Now that it’s properly cold and the days seem to be over in a blink, it’s time for some fuller reds to keep us warm. Wrapping up in layers and filling our dinner plates with cosy dishes calls for darker, more developed wines to keep up with all the flavour from our food. Whether it’s something delectable you’ve made yourself, or a cheeky takeaway, we’ve got you covered when it comes to winter warmers without additives.
Here are some of our favourite natural reds, Winter Edition:
The Budget Bottle - El Risco, Calatayud
This Spanish red often flies under the radar, as the region isn’t a household name and the blend isn’t the most typical. But it really is quite the hidden gem. Dry tannins and spice open up as you let it breathe, to a much softer, rounder red packed with fruit and structure.
This region in Aragon has a wealth of old vineyards at high altitude, that are able to take a more hands-off approach because of the dry heat and strong winds. Rarely do winemakers there run into diseases or other common problems found elsewhere, making it a great go-to for reliable wines that don’t have much added to them.
The Foodie - Valli Unite, Marmote
This indigenous variety from Piedmont has densely packed fruit, lots of body and sturdy tannin. Perfect for some earthy, meaty or fatty dishes. Rustic and intriguing, this is a fun one to really enjoy over food. It doesn’t last long though, so be sure to finish it within a day of opening, lest it go mousey.
Valli Unite is a co-operative in northern Italy, with a big focus on biodiversity. They raise livestock and grow lots of produce, including of course - grapevines! The estate is as self-sustaining as possible, in an effort to minimise its negative impact on their local ecosystems.
The Digestif - Monte Rio Primitivo
A Californian Primitivo (yes, Primitivo - not Zinfandel) made from Italian clones the maker has co-planted with their old vines of Zinfandel. This Primitivo has all the ripe fruit and spice we want from this grape variety, but without the hefty alcohol content you’d normally expect. Much more easy-drinking and fruit-led, but not lacking in power. This would be a lovely option to sip after dinner.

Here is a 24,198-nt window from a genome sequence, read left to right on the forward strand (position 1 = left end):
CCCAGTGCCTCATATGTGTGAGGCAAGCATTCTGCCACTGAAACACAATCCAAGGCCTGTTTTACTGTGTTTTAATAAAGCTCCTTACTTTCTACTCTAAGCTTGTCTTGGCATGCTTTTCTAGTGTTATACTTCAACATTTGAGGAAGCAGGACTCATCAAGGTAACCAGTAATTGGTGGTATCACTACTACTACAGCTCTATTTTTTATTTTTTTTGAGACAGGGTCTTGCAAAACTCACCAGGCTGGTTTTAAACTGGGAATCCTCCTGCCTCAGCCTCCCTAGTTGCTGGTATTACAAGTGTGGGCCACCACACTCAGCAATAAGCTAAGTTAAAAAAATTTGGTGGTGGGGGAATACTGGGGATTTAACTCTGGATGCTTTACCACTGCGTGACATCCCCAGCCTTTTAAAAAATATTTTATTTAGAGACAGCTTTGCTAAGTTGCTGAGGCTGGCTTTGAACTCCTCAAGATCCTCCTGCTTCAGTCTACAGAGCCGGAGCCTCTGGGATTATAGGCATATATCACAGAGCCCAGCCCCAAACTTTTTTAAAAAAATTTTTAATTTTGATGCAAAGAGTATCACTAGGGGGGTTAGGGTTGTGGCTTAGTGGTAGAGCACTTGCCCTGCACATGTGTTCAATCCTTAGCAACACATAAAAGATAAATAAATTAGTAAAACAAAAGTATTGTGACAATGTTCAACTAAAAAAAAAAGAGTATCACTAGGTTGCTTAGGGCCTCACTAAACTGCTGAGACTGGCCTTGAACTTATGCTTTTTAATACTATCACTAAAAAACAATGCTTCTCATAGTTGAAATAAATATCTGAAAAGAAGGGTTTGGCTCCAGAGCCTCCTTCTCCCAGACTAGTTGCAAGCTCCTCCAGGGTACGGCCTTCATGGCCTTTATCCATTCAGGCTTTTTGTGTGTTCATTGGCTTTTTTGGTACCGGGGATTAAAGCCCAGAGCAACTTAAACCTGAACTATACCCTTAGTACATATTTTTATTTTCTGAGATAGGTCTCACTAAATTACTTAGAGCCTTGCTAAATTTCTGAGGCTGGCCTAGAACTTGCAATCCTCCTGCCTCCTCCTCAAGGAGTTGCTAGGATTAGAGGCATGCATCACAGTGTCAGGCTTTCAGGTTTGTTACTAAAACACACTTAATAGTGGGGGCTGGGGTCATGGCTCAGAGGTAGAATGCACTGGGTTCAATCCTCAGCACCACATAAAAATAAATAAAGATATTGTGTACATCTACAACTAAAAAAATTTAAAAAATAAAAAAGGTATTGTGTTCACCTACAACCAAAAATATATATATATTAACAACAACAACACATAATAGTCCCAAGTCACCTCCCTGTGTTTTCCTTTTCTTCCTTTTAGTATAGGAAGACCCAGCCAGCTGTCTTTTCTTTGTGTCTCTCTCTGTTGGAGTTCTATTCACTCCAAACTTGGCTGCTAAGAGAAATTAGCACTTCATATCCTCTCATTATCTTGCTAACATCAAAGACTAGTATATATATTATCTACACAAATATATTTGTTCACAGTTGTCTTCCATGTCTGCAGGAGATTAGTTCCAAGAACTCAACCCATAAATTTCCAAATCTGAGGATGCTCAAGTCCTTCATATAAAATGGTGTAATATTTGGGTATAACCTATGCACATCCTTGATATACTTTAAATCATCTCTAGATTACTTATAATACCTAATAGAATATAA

Producers like this are putting Lodi on the map as a strong contender for exciting and delicious wines in California. Long gone are the days when you could only get overbearing, overly alcoholic wines from the Golden State. And more producers than ever are growing vines without the use of harsh chemicals, making the west coast of the USA an area to watch for innovative producers, particularly as many aren’t tied to any family history or tradition, as we see so often in Europe.
The Splash-Out - Olga Raffault, Les Picasses Chinon
Elegant and mature, this Chinon red is precise and layered. It’s a classically Cabernet Franc expression, but without the bell pepper notes from its younger counterparts. Mulling spices and black pepper sit under the pure red fruit, making this a warming option that’s not a bruiser.
Olga Raffault as a domaine has been running for five generations, now headed by Olga’s granddaughter Sylvie, her husband Eric and their son Arnaud. Harvesting everything by hand and using tried and true methods, the Raffault label has now got its own cult following as a staple for the region. Their wines are consistent and sophisticated, and all have ageing potential.
The All-Rounder - Le Pech Abuse, Domaine du Pech
This wine has been on our shelves for years, for good reason. Rustic, earthy and full-on, this Bordeaux-style blend is anything but ordinary. There’s dark, inky fruit and plenty of body to go around, plus lovely tertiary notes from time spent ageing. This is rich and generous on the palate once it’s been decanted (give it 30 mins to an hour if possible), and will continue to improve if you set it aside to age. But it’s drinking beautifully now, and is a lovely, accessible natural red.
Domaine du Pech has been practicing biodynamic since 2000, working in the extreme southeast of the appellation of Southwest France. The label features artwork by the winemaker’s daughter from when she was young, and he’s reduced yields massively in favour of working more naturally.
Author: Sophia Tupy